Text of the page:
Five years ago, with our bills on the rise from our growing family, I decided to jump on the “couponing” bandwagon. After all, the people on the show Extreme Couponing always left the store with heaping piles of household essentials that were purchased for just a few dollars. It couldn’t be that difficult — right?
Well, it turns out that cutting coupons takes up just about as many hours as a part-time job. There’s the planning, the organizing, and then the cutting and printing. And, after all that, there comes the executing — which can equal a lot of time in a spent in the grocery store. It’s certainly not as easy and thrilling as the TV show makes it out to be.
Though I gave it my best shot, I always found myself discouraged and exhausted by the end of it, surrounded by products that I didn’t even really like or use. They were all purchased from about four different stores, and bought in the name of “couponing glory.” But, really, it all just seemed like a huge waste of time and energy.
Then one day, it dawned on me: Maybe this “all or nothing” attitude about couponing was part of the issue. What if I just focused on saving money at one store, instead of driving all over town and running myself ragged?
So I chose to experiment on my favorite store: Target. (And for the record, no, I’m not getting any money from them for plugging it — I just really love Target!)
We were already spending a minimum of $800 a month at our local Target. But, once I invested my energy into saving, I started regularly shaving off at least 30 percent of that (around $240, at least) on our monthly bill.
Here’s how you can join me, and do this very same thing:
1. Sign up for a Target Red Card.
Target’s Red Card gets you 5 percent off every purchase. There are two options: The debit card or the credit card. The Red Card also offers you free shipping from the Target website, and easy in-store returns. Additionally, Target will mail you special flyers with coupons that aren’t available to the masses.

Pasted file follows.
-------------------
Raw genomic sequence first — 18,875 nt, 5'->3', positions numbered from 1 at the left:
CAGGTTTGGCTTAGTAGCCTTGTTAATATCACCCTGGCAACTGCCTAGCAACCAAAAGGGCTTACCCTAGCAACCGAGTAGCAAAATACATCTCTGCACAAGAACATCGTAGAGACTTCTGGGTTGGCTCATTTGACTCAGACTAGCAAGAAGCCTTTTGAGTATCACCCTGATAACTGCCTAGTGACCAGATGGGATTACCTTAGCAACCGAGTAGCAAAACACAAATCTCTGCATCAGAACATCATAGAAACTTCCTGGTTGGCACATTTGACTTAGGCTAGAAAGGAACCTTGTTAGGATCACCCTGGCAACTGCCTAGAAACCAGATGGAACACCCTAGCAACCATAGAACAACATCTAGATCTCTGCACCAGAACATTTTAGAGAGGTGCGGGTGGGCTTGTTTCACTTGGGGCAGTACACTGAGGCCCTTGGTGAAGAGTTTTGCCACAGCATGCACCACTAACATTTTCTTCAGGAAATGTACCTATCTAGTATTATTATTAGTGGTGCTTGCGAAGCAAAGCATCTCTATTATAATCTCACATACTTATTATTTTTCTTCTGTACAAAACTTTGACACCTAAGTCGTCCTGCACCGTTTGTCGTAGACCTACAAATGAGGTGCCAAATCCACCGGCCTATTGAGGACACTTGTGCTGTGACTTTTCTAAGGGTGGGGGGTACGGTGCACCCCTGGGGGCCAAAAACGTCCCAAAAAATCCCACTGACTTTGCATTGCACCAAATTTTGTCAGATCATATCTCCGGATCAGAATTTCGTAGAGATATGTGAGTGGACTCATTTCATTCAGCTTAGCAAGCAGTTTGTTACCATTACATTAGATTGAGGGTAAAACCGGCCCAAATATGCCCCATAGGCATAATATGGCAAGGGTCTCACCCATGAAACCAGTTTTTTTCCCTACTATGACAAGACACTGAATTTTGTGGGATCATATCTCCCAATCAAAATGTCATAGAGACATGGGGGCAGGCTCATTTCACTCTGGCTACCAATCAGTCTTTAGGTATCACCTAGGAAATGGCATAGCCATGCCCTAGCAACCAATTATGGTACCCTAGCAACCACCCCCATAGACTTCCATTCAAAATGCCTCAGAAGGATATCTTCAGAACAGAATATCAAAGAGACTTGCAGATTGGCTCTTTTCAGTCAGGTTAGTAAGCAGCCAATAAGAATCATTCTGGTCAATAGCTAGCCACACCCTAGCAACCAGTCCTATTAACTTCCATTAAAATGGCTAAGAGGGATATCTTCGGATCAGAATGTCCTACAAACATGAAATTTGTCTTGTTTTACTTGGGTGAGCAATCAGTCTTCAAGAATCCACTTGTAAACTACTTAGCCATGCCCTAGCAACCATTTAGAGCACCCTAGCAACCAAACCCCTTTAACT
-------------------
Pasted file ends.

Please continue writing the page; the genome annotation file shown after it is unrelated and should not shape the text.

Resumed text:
2. Get the Cartwheel app — pronto.
This app allows you to search for the items you plan to buy, and then puts special offers in your virtual cart (offering both percentages off and coupons). Then at checkout, the cashier scans a barcode within the app, and you can just stand back and watch the savings add up.
But here’s the best part: Once you accrue enough points in your app, you get free stuff. (I repeat: FREE.) And it’s not just free stuff you totally don’t want or need — you get to choose from a large selection. I’m talking about everything from clothing to household décor, bedding to DVDs. (Let’s put it this way: I haven’t had to buy diaper wipes in a while.)
3. Gather coupons, and organize them.
Check your Sunday newspaper for coupon inserts before you toss it. Sometimes it’ll only have one, but other times there could be up to three in there. Every Sunday afternoon, I cut out the coupons I plan to use, and recycle any expired coupons left in my binder. The paper also has Target’s weekly printed weekly ad. And even though you can view it in your Target app (note: The Target app is not the same as the Cartwheel app), the ad is also a great place to get coupons.
You can also print coupons from various websites, like The Krazy Coupon Lady or Coupons.com. Additionally, sometimes products on store shelves have coupons stuck to them to try and lure new customers, or coupon dispensers at the end of certain aisles. Take advantage of them!